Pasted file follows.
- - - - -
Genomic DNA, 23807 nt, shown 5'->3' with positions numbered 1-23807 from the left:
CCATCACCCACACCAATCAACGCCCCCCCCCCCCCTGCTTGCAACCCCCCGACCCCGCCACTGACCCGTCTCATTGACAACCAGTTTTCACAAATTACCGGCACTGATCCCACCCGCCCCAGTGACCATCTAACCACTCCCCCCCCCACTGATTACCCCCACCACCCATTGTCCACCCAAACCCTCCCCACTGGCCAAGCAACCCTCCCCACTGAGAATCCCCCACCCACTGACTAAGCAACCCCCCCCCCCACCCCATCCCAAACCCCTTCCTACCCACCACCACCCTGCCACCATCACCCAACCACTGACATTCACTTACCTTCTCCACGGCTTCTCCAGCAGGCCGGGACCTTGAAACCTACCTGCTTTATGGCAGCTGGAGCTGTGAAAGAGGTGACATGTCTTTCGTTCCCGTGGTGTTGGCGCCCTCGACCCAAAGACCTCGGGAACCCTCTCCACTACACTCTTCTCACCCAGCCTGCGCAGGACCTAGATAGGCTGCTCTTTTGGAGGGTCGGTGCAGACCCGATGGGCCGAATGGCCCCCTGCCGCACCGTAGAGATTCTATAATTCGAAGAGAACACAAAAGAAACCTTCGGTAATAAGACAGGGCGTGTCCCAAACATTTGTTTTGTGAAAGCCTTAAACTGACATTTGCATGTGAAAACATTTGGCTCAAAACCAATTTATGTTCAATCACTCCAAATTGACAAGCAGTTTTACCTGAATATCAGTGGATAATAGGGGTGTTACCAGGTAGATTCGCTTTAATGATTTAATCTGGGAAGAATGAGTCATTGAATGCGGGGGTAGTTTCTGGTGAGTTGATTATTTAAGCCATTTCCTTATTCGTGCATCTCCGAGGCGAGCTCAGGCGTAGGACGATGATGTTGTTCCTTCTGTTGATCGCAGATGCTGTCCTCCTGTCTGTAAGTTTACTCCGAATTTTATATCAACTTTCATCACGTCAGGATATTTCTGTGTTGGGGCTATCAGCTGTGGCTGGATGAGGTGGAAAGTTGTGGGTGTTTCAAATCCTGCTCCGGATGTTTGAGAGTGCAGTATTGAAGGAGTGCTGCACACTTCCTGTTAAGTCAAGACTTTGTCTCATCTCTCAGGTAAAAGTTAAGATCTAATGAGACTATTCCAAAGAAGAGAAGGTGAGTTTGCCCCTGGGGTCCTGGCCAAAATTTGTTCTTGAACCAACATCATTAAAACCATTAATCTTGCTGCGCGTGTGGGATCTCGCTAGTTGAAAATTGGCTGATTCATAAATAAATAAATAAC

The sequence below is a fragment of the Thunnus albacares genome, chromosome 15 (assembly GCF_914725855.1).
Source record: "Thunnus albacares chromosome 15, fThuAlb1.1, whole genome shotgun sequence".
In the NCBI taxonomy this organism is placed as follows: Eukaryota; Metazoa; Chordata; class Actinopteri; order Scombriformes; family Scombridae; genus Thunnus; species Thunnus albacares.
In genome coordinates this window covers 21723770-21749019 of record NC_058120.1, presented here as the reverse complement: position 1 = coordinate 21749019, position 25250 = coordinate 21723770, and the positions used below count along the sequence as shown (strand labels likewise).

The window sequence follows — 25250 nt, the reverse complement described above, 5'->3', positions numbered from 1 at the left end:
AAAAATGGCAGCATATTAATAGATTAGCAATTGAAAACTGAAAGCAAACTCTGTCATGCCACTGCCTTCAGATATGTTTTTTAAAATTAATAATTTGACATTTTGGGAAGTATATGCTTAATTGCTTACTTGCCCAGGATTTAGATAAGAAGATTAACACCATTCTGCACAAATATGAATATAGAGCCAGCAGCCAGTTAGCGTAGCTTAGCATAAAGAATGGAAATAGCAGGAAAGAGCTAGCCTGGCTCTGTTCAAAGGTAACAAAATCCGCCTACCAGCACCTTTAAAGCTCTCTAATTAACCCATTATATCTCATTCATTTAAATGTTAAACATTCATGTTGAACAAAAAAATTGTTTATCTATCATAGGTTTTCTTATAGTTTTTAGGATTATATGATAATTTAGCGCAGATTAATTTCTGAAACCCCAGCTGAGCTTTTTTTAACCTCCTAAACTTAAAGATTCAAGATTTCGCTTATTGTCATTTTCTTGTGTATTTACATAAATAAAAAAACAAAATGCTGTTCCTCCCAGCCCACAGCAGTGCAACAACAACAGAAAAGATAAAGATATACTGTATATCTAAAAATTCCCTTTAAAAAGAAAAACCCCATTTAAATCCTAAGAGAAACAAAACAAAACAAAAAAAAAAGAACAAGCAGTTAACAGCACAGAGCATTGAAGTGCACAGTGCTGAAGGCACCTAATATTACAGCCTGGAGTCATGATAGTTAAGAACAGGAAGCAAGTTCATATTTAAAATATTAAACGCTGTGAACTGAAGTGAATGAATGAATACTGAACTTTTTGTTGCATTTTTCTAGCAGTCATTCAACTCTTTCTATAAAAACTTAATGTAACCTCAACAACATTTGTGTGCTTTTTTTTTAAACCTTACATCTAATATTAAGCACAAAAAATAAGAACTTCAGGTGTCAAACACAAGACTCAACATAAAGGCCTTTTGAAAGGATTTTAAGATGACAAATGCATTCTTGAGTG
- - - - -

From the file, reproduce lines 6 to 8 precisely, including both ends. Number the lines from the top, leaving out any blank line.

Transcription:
In genome coordinates this window covers 21723770-21749019 of record NC_058120.1, presented here as the reverse complement: position 1 = coordinate 21749019, position 25250 = coordinate 21723770, and the positions used below count along the sequence as shown (strand labels likewise).

The window sequence follows — 25250 nt, the reverse complement described above, 5'->3', positions numbered from 1 at the left end:
AAAAATGGCAGCATATTAATAGATTAGCAATTGAAAACTGAAAGCAAACTCTGTCATGCCACTGCCTTCAGATATGTTTTTTAAAATTAATAATTTGACATTTTGGGAAGTATATGCTTAATTGCTTACTTGCCCAGGATTTAGATAAGAAGATTAACACCATTCTGCACAAATATGAATATAGAGCCAGCAGCCAGTTAGCGTAGCTTAGCATAAAGAATGGAAATAGCAGGAAAGAGCTAGCCTGGCTCTGTTCAAAGGTAACAAAATCCGCCTACCAGCACCTTTAAAGCTCTCTAATTAACCCATTATATCTCATTCATTTAAATGTTAAACATTCATGTTGAACAAAAAAATTGTTTATCTATCATAGGTTTTCTTATAGTTTTTAGGATTATATGATAATTTAGCGCAGATTAATTTCTGAAACCCCAGCTGAGCTTTTTTTAACCTCCTAAACTTAAAGATTCAAGATTTCGCTTATTGTCATTTTCTTGTGTATTTACATAAATAAAAAAACAAAATGCTGTTCCTCCCAGCCCACAGCAGTGCAACAACAACAGAAAAGATAAAGATATACTGTATATCTAAAAATTCCCTTTAAAAAGAAAAACCCCATTTAAATCCTAAGAGAAACAAAACAAAACAAAAAAAAAAGAACAAGCAGTTAACAGCACAGAGCATTGAAGTGCACAGTGCTGAAGGCACCTAATATTACAGCCTGGAGTCATGATAGTTAAGAACAGGAAGCAAGTTCATATTTAAAATATTAAACGCTGTGAACTGAAGTGAATGAATGAATACTGAACTTTTTGTTGCATTTTTCTAGCAGTCATTCAACTCTTTCTATAAAAACTTAATGTAACCTCAACAACATTTGTGTGCTTTTTTTTTAAACCTTACATCTAATATTAAGCACAAAAAATAAGAACTTCAGGTGTCAAACACAAGACTCAACATAAAGGCCTTTTGAAAGGATTTTAAGATGACAAATGCATTCTTGAGTG